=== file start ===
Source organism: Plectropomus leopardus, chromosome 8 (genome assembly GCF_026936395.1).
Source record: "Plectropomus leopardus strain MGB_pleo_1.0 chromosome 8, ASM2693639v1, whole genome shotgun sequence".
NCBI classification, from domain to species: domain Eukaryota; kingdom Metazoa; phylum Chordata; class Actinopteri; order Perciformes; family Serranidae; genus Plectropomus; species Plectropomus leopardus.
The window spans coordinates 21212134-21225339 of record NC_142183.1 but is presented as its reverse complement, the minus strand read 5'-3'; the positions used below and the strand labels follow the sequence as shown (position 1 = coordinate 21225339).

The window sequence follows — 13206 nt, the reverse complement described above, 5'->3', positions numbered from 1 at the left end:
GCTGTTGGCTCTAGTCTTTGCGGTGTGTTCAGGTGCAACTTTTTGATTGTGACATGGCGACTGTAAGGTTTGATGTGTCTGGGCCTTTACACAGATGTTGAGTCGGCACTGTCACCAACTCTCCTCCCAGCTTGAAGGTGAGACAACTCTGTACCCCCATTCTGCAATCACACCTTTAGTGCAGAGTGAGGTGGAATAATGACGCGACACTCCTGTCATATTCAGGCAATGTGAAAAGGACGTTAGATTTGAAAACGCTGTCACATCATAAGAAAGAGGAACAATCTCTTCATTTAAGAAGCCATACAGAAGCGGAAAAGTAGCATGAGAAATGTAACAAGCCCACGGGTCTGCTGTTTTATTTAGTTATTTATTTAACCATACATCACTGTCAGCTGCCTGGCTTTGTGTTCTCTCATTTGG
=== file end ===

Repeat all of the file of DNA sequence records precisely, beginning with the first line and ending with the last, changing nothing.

Source organism: Plectropomus leopardus, chromosome 8 (genome assembly GCF_026936395.1).
Source record: "Plectropomus leopardus strain MGB_pleo_1.0 chromosome 8, ASM2693639v1, whole genome shotgun sequence".
NCBI classification, from domain to species: domain Eukaryota; kingdom Metazoa; phylum Chordata; class Actinopteri; order Perciformes; family Serranidae; genus Plectropomus; species Plectropomus leopardus.
The window spans coordinates 21212134-21225339 of record NC_142183.1 but is presented as its reverse complement, the minus strand read 5'-3'; the positions used below and the strand labels follow the sequence as shown (position 1 = coordinate 21225339).

The window sequence follows — 13206 nt, the reverse complement described above, 5'->3', positions numbered from 1 at the left end:
GCTGTTGGCTCTAGTCTTTGCGGTGTGTTCAGGTGCAACTTTTTGATTGTGACATGGCGACTGTAAGGTTTGATGTGTCTGGGCCTTTACACAGATGTTGAGTCGGCACTGTCACCAACTCTCCTCCCAGCTTGAAGGTGAGACAACTCTGTACCCCCATTCTGCAATCACACCTTTAGTGCAGAGTGAGGTGGAATAATGACGCGACACTCCTGTCATATTCAGGCAATGTGAAAAGGACGTTAGATTTGAAAACGCTGTCACATCATAAGAAAGAGGAACAATCTCTTCATTTAAGAAGCCATACAGAAGCGGAAAAGTAGCATGAGAAATGTAACAAGCCCACGGGTCTGCTGTTTTATTTAGTTATTTATTTAACCATACATCACTGTCAGCTGCCTGGCTTTGTGTTCTCTCATTTGG